After a somewhat limited debut in Australia, the KERS program for many teams has yet to be deployed after three races in to the season. Apparently even the teams that started teh season with their KERS units have since removed them. In China, Ferrari actually took their KERS off and while Felipe Massa was lamenting the lack or additional horse power, it seemed the benefit was less convincing to the Ferrari engineers. Renault chose not to run their system as well as Robert Kubica of BMW who tested on Friday with the KERS but chose not to run the race with the system attached. This left Nick Heidfeld, Lewis Hamilton and Heikki Kovalainen the only cars running KERS.
Many pundits have suggested that a limited boost to help pass or more the the point prevent from being passed is fine but unless the system actually improves overall lap times, they are reticent about the system. Speed TV’s Steve Matchett made no bones about his displeasure with KERS as it seems nonsensical to the program and if they wanted to really be “green” just limit the amount of fuel the engine can use. Or so that is my paraphrase of Steve’s position. So what are we going to do with Max’s beloved KERS? The teams, prior to this season starting gathered to discuss some options on making the sport more affordable. They initiated their own exhaustive survey to help improve the sport. Part of those recommendations was a standardized KERS unit that all teams could choose to use for 2010. They were strongly in favor of waiting another year for the deployment of KERS except for BMW who, it is rumored, spent millions on their program. Max Mosley, FIA President and champion of all things “Green” and KERS, is not happy with the standardization idea and must certainly be upset that the teams seem to be leaving the KERS project as a stillborn brainchild of the enigmatic Regulatory boss of F1.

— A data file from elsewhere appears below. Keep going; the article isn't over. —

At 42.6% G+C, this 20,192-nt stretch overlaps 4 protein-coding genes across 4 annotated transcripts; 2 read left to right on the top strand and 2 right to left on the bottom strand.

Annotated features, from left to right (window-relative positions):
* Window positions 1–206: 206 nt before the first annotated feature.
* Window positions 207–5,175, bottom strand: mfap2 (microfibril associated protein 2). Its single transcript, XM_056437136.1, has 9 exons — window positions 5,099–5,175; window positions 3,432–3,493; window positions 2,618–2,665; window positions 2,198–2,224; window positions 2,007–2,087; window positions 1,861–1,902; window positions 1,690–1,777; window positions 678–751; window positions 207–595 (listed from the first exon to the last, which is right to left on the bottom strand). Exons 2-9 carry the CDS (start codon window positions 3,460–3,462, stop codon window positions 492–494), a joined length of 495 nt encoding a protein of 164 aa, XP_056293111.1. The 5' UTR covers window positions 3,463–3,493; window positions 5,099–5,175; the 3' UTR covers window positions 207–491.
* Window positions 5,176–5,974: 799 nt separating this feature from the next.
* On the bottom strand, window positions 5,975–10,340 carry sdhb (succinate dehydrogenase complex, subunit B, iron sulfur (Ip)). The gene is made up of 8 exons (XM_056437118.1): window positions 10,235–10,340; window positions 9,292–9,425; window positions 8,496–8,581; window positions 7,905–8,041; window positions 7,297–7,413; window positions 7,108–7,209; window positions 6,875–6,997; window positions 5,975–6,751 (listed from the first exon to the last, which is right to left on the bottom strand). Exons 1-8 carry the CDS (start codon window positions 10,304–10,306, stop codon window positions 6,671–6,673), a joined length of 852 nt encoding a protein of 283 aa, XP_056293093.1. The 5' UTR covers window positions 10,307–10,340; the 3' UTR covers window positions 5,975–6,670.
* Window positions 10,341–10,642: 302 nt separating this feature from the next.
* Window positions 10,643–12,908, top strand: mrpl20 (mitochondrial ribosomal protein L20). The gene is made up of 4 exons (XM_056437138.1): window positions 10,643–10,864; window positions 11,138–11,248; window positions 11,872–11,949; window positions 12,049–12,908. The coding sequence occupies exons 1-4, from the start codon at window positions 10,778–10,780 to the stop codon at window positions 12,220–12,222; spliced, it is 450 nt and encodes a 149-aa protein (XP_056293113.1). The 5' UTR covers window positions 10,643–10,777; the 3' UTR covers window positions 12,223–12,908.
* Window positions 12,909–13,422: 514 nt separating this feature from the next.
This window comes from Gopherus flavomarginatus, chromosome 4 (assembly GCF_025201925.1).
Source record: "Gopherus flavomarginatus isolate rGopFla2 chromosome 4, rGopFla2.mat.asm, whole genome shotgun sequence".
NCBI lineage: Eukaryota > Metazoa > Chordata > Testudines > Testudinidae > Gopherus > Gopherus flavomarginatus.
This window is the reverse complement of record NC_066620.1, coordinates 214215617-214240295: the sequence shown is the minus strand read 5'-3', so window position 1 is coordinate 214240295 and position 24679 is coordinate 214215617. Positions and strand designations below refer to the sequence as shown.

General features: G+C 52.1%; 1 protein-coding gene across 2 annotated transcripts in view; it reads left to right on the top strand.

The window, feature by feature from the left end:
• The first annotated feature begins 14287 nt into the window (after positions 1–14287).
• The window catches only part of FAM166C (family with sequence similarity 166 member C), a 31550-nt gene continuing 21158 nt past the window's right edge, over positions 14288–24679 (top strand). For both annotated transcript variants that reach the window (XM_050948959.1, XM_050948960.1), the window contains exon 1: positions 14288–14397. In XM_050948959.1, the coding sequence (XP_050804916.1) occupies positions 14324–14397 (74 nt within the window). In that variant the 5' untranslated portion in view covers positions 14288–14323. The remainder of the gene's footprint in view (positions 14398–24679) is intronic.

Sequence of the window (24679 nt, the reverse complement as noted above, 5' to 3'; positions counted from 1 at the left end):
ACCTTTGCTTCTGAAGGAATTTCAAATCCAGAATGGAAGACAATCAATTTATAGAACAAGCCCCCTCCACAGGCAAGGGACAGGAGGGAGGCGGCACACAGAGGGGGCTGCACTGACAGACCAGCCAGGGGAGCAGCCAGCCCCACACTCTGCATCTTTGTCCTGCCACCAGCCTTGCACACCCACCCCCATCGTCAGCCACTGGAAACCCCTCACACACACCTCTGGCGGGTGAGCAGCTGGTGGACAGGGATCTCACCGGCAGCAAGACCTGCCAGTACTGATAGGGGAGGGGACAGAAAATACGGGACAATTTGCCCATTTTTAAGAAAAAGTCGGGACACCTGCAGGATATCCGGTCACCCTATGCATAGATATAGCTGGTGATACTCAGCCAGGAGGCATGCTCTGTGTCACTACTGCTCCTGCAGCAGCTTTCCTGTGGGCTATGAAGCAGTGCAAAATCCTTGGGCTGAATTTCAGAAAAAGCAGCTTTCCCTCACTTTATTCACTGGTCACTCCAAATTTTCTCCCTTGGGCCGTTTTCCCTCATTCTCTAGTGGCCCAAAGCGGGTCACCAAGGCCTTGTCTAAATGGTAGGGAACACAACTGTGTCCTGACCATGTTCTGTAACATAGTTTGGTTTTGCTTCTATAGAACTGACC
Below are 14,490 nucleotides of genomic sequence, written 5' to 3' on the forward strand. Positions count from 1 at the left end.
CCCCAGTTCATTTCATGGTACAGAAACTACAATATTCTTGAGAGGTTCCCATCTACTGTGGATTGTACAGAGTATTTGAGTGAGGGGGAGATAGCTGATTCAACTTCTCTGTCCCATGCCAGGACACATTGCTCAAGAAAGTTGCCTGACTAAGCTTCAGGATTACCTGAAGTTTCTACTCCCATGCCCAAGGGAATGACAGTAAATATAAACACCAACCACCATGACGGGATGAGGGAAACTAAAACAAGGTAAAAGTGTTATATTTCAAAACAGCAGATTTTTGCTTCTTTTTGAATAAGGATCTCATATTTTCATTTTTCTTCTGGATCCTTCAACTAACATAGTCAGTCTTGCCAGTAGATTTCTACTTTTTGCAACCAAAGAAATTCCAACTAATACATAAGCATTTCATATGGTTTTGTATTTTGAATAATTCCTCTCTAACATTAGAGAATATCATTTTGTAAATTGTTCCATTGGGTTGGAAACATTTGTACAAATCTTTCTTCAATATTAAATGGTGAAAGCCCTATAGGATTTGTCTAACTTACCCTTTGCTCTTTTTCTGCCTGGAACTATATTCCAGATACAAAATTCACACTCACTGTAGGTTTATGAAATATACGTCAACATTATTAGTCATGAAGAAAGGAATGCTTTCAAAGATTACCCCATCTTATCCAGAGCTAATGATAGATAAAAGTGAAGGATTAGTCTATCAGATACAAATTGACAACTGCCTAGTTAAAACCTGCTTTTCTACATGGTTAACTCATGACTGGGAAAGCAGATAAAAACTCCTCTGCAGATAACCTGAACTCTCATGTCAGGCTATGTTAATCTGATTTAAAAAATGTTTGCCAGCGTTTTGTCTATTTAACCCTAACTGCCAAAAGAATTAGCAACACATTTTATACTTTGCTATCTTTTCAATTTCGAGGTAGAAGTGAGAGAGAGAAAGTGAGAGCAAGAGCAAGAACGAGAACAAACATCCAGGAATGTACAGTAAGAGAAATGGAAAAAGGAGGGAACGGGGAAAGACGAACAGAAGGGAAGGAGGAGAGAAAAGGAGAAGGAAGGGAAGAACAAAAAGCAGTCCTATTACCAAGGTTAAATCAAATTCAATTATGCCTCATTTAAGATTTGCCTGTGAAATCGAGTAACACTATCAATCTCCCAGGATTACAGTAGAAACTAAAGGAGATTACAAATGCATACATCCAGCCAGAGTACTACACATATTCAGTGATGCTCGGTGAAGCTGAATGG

One team who has used its KERS to decent effect has been McLaren and even they are starting to backpedal on the idea.
“Nothing is set in stone,” the Briton is quoted as saying by motorsport-magazin.com. “We will not have it in the car if we do not get an advantage from it,” Whitmarsh added.
So would this leave Nick Heidfeld the only KERS driver on the grid? KERS has never been a favorite idea around F1B and perhaps the teams have just realized another of Max Mosley’s grand ideas of perception whilst ignoring the obvious…the systems have cost millions and yet he is the one who is adamant that F1 must cut costs.